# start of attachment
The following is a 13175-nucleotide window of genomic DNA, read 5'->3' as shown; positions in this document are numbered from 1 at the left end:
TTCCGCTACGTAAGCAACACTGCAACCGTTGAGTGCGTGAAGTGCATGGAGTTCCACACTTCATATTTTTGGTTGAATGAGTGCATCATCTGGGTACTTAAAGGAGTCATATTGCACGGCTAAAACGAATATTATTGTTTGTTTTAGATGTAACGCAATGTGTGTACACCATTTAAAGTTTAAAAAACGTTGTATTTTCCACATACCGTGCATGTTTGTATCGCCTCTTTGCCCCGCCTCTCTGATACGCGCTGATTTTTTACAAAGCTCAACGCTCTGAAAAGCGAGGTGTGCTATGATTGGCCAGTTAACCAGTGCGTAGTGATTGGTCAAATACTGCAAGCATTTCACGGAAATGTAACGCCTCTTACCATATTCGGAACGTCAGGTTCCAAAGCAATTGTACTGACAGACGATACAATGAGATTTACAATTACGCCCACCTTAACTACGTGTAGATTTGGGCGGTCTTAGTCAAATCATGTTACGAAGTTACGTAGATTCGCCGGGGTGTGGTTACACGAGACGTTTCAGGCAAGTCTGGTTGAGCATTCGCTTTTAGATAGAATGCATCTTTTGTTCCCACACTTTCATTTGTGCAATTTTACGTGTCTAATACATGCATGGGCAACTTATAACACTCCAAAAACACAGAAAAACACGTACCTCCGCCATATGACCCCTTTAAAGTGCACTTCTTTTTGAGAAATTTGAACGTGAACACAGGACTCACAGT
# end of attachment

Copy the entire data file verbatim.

The following is a 13175-nucleotide window of genomic DNA, read 5'->3' as shown; positions in this document are numbered from 1 at the left end:
TTCCGCTACGTAAGCAACACTGCAACCGTTGAGTGCGTGAAGTGCATGGAGTTCCACACTTCATATTTTTGGTTGAATGAGTGCATCATCTGGGTACTTAAAGGAGTCATATTGCACGGCTAAAACGAATATTATTGTTTGTTTTAGATGTAACGCAATGTGTGTACACCATTTAAAGTTTAAAAAACGTTGTATTTTCCACATACCGTGCATGTTTGTATCGCCTCTTTGCCCCGCCTCTCTGATACGCGCTGATTTTTTACAAAGCTCAACGCTCTGAAAAGCGAGGTGTGCTATGATTGGCCAGTTAACCAGTGCGTAGTGATTGGTCAAATACTGCAAGCATTTCACGGAAATGTAACGCCTCTTACCATATTCGGAACGTCAGGTTCCAAAGCAATTGTACTGACAGACGATACAATGAGATTTACAATTACGCCCACCTTAACTACGTGTAGATTTGGGCGGTCTTAGTCAAATCATGTTACGAAGTTACGTAGATTCGCCGGGGTGTGGTTACACGAGACGTTTCAGGCAAGTCTGGTTGAGCATTCGCTTTTAGATAGAATGCATCTTTTGTTCCCACACTTTCATTTGTGCAATTTTACGTGTCTAATACATGCATGGGCAACTTATAACACTCCAAAAACACAGAAAAACACGTACCTCCGCCATATGACCCCTTTAAAGTGCACTTCTTTTTGAGAAATTTGAACGTGAACACAGGACTCACAGT